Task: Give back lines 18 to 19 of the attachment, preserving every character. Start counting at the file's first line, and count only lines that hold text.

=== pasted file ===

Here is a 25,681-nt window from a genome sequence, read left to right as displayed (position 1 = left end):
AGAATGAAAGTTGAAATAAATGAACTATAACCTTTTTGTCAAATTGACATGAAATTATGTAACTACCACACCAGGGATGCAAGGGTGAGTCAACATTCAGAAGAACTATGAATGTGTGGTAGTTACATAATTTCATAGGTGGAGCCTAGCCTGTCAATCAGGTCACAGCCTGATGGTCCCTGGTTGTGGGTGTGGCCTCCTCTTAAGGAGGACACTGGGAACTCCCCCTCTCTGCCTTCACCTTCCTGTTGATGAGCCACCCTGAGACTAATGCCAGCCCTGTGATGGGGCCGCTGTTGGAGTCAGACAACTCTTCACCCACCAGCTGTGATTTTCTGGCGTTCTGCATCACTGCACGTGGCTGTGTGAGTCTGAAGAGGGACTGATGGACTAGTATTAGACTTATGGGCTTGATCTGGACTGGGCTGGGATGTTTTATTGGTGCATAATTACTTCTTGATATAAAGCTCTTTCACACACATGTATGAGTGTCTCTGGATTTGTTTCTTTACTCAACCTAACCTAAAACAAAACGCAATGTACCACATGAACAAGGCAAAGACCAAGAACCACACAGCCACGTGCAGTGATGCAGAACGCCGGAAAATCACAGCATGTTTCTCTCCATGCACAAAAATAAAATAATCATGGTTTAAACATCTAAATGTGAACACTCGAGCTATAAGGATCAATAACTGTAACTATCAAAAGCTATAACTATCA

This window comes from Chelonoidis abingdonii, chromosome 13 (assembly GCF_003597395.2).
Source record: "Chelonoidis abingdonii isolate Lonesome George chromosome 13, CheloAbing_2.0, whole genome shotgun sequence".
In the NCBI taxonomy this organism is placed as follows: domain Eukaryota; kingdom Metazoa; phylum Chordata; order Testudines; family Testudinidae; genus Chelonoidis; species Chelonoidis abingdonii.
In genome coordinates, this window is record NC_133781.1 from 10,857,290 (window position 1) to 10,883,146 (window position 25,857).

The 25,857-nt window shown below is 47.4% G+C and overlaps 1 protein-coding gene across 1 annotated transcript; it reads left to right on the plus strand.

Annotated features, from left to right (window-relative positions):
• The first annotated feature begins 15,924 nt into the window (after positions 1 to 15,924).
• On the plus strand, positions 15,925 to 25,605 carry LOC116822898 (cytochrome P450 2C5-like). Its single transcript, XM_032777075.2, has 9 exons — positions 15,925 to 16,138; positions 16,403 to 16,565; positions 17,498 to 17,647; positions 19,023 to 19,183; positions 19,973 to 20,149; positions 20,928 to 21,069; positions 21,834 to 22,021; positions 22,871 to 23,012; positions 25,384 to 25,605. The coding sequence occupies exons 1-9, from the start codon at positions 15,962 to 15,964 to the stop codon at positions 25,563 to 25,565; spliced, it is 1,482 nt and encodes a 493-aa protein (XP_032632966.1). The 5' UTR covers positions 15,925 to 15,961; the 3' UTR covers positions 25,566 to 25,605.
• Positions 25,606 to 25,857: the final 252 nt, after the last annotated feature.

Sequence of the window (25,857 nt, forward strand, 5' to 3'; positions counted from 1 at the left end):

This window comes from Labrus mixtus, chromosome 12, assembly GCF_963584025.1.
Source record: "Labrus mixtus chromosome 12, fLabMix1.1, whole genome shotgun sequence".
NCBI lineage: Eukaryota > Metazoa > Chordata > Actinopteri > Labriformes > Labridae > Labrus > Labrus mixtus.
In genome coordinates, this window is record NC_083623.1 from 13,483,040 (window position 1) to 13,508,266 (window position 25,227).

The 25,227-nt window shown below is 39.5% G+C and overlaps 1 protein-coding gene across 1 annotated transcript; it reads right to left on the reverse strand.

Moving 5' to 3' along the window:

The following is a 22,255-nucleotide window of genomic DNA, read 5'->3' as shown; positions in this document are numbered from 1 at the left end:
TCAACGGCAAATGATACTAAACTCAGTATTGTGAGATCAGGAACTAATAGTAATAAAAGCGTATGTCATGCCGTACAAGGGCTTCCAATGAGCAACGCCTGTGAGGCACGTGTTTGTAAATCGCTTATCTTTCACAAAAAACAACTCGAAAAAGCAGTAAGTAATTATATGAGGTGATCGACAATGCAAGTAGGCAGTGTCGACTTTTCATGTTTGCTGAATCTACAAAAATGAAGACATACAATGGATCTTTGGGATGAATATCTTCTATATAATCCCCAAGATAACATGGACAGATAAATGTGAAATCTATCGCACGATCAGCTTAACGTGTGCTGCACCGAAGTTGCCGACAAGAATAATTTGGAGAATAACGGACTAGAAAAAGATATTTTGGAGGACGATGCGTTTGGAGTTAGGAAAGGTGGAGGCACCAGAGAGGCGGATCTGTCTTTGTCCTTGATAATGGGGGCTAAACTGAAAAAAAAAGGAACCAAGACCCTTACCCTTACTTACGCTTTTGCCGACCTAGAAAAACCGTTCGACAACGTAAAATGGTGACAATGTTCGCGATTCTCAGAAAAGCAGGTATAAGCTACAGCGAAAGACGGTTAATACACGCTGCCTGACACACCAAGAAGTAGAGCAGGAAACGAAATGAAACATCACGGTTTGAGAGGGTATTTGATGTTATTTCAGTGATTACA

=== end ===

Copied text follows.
Moving 5' to 3' along the window:

The following is a 22,255-nucleotide window of genomic DNA, read 5'->3' as shown; positions in this document are numbered from 1 at the left end: